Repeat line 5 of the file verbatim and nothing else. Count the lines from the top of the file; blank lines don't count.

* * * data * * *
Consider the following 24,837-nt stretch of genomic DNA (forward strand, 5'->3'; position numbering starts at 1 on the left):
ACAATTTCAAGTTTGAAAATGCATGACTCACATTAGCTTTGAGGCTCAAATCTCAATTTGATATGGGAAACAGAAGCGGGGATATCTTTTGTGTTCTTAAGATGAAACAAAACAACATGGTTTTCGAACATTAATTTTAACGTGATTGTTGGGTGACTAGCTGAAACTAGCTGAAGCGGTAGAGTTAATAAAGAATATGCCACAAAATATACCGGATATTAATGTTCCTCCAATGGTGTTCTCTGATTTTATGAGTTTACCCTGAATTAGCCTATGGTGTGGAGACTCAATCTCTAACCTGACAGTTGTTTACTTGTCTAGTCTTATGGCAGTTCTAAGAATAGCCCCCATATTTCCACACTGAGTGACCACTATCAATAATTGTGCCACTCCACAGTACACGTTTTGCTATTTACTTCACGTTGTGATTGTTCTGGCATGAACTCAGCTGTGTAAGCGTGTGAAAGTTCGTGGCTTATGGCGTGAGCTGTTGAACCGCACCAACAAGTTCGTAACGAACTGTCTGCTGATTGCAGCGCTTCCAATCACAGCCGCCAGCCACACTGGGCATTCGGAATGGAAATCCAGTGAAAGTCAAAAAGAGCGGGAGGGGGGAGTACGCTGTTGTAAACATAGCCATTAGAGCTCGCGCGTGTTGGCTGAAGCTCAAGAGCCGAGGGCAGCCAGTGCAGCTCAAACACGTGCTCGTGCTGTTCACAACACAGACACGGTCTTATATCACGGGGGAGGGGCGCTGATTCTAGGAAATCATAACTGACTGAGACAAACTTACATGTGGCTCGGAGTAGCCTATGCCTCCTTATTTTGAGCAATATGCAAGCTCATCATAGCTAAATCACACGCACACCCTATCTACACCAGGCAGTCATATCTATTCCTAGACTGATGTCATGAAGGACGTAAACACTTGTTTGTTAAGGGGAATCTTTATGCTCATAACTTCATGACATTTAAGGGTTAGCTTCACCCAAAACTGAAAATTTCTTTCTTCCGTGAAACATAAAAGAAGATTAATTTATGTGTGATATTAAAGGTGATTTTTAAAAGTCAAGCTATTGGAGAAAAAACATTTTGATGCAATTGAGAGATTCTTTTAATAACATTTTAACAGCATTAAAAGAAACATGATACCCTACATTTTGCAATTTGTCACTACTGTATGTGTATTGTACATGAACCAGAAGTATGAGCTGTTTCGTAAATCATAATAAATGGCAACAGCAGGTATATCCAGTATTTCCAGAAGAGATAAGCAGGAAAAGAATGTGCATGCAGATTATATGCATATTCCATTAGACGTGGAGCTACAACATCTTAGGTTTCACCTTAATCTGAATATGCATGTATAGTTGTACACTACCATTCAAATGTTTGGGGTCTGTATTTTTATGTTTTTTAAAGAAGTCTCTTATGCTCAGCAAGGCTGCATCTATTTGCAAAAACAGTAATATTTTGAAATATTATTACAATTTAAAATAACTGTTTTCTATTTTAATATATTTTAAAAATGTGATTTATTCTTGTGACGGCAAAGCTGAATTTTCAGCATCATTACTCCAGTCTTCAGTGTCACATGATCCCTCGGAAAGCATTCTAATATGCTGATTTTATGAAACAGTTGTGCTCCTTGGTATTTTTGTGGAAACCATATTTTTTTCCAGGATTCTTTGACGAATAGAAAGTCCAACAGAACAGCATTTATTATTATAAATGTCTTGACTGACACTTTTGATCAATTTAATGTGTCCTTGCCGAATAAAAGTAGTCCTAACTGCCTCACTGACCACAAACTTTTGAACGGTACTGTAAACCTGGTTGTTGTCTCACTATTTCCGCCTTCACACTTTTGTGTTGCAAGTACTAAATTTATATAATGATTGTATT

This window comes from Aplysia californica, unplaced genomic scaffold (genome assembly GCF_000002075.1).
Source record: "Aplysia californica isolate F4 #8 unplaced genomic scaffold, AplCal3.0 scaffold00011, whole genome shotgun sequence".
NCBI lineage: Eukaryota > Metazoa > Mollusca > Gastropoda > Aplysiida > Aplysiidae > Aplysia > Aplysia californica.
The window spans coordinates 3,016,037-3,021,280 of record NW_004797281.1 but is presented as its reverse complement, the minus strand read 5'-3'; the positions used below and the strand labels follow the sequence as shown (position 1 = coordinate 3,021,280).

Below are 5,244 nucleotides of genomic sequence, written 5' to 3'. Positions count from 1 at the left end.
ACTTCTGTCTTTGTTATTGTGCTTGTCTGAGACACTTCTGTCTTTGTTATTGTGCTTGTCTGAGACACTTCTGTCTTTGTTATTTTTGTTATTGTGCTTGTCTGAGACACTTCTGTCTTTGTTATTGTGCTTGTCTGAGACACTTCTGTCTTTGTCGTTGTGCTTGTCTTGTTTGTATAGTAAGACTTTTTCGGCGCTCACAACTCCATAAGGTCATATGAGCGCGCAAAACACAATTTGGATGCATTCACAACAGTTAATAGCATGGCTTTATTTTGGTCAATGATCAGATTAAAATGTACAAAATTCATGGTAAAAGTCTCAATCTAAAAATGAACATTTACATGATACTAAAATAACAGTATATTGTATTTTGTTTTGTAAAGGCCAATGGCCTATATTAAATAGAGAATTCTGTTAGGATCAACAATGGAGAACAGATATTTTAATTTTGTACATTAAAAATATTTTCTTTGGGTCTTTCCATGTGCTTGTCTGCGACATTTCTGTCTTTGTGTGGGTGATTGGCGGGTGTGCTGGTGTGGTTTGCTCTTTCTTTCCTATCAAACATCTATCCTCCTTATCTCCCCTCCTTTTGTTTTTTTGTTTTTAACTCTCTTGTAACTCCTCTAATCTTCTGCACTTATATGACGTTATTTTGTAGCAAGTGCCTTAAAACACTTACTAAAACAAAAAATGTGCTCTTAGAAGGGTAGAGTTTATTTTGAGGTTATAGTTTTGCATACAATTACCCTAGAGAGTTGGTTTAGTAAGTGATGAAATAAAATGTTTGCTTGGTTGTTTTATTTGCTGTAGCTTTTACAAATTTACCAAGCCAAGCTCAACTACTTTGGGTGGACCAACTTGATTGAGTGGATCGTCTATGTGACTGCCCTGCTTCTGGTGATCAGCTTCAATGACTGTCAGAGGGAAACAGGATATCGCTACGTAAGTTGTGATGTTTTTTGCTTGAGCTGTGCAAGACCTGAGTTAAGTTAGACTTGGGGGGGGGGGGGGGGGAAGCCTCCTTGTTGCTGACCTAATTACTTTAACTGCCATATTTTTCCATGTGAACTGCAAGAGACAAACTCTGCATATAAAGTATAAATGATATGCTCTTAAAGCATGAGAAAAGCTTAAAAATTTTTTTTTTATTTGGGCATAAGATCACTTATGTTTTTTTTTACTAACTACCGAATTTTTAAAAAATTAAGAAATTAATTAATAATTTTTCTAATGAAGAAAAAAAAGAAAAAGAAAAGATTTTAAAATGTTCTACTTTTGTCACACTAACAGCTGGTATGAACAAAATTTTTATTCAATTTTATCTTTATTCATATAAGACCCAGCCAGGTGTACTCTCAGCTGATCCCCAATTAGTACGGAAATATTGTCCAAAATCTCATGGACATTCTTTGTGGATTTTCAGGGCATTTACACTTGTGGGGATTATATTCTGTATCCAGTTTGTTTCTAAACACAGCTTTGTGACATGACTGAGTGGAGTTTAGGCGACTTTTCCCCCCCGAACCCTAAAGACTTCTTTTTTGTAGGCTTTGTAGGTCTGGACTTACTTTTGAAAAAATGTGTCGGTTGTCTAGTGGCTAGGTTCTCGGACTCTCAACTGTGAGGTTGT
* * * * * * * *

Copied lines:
NCBI lineage: Eukaryota > Metazoa > Mollusca > Gastropoda > Aplysiida > Aplysiidae > Aplysia > Aplysia californica.